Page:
Guidelines

EMA publication – “From laboratory to patient: the journey of a centrally authorised medicine”

Tags: | March 7th, 2019

The European Medicines Agency (EMA) has recently published a booklet covering the process undertaken for medicines for human use and which are authorised through the EU centralised procedure. With a user-friendly layout, it communicates the steps that are taken from the initial research stages of a new medicine to when it is eventually marketed to the public.

The convenient and accessible manual explains how the EMA provides scientific advice to support the timely and sound development of high-quality, effective and safe medicines, for the benefit of patients. Medicine regulators have unique knowledge and experience of how medicines should be developed, and are able to provide specific scientific advice where existing general guidelines only address general situations. Scientific advice is all about advising medicine developers on the most appropriate way to generate robust evidence on a medicine’s benefits and risks. The advice provided builds on existing scientific guidelines but, more importantly, is tailored to the specific medicine and the group of patients in need of care.

Patients are often involved in scientific advice. They are invited to share their real-life perspective and experience in relation to a particular medicine in their disease area. This can help medicine developers and regulators better understand what will work for that patient group and what they consider important.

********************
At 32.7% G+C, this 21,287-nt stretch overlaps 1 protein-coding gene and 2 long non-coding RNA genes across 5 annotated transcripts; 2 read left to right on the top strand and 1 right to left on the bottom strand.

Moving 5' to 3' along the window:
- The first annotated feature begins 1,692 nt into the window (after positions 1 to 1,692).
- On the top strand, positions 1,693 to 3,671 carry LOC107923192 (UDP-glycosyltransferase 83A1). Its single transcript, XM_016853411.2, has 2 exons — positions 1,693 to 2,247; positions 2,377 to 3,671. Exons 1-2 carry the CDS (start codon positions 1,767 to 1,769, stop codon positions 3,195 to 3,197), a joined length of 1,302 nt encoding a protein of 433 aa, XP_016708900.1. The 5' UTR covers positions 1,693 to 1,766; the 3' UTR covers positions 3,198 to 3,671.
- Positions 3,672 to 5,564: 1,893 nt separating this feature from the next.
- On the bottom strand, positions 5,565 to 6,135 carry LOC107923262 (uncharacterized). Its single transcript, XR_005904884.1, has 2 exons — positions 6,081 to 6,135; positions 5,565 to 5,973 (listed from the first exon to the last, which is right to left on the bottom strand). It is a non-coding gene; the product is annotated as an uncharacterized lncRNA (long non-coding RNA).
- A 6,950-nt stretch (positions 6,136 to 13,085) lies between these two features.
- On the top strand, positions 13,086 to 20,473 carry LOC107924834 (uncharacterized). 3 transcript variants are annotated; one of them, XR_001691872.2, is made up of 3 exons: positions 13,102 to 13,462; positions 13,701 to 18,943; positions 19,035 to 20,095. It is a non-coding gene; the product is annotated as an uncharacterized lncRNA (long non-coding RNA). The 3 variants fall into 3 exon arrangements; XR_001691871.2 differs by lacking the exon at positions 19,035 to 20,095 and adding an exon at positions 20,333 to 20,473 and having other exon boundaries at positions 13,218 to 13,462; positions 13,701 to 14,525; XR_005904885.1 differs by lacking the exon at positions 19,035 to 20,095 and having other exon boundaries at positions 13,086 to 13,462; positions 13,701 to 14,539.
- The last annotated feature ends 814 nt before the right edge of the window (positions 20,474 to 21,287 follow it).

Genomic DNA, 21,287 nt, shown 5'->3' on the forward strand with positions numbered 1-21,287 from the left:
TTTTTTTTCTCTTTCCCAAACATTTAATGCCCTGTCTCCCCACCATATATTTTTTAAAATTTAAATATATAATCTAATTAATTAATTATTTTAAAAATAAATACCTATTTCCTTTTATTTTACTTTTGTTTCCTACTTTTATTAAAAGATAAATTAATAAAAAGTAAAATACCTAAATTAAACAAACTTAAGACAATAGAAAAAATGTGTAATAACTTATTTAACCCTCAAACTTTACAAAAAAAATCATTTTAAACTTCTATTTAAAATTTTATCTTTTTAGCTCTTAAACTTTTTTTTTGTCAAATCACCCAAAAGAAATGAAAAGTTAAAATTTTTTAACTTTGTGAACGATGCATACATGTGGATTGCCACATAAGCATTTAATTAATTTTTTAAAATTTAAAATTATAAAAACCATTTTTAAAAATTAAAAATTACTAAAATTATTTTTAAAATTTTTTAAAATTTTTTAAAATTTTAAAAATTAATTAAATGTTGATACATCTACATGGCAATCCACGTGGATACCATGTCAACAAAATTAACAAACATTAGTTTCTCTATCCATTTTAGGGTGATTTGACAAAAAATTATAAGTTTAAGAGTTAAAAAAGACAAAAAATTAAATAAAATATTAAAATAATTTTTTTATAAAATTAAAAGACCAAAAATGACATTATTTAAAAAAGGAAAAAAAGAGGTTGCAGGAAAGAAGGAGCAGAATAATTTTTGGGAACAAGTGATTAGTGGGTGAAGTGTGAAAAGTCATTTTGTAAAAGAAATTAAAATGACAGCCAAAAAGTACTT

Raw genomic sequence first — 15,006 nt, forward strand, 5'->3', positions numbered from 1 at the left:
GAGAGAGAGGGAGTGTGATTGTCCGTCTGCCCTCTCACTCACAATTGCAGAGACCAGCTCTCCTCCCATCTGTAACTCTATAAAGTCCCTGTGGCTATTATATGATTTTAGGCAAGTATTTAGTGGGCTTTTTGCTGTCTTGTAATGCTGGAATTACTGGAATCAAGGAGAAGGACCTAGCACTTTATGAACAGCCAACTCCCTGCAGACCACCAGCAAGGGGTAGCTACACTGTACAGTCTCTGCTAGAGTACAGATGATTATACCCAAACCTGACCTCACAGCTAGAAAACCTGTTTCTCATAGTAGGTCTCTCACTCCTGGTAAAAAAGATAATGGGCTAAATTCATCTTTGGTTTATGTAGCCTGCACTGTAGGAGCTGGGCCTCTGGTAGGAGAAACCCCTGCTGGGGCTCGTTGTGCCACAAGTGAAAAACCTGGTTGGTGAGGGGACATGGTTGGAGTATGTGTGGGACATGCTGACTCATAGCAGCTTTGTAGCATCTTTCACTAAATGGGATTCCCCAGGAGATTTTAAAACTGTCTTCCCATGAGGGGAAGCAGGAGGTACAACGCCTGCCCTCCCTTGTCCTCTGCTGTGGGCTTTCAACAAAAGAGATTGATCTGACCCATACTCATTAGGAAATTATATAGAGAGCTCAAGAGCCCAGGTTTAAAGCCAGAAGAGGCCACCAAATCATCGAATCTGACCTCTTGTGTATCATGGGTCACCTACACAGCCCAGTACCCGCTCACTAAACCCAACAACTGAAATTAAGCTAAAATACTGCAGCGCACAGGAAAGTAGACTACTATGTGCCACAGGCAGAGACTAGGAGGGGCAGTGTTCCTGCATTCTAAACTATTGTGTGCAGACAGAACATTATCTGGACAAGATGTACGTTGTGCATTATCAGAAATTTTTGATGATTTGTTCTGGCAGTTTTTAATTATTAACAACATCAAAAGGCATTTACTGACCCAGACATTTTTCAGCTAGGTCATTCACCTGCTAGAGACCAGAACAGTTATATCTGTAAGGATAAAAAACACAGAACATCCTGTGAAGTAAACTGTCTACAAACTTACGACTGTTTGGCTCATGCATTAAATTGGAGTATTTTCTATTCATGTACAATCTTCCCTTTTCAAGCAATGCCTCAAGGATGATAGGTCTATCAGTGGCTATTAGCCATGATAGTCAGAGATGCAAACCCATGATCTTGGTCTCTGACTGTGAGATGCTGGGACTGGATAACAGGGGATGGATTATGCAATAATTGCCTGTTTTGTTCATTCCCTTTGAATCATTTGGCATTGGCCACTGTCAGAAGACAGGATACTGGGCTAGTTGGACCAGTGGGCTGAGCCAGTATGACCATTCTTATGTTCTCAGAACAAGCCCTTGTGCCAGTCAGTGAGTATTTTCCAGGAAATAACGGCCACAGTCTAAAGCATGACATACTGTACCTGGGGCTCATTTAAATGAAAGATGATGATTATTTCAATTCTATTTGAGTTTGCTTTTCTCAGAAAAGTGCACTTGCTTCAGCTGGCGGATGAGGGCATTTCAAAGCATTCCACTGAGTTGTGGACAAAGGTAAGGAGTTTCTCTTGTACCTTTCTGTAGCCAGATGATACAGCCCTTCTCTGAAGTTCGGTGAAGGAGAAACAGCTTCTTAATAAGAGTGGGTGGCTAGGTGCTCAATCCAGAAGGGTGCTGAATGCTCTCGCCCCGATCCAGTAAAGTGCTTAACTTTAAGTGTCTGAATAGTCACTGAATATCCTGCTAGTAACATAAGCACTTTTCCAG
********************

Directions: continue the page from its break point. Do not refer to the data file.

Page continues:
Moreover, discounts in application fees have been made available to certain groups. There is a 75% fee reduction for medicines for rare diseases (a.k.a. ‘orphan medicines’), whereas SMEs are entitled to a 90% fee reduction.

Questions during scientific advice can relate to quality aspects, methodological issues, clinical aspects and non-clinical aspects. Some of the questions to be addressed may include:

• Are the patients to be included in a study sufficiently representative of the population for whom the medicine is intended?
• Does the study last long enough and include enough patients to provide the necessary data for the benefit-risk assessment?
• Is the medicine being compared with an appropriate alternative?
• Are the plans to follow the long-term safety of the product appropriately designed?


Read the booklet in full here for more information.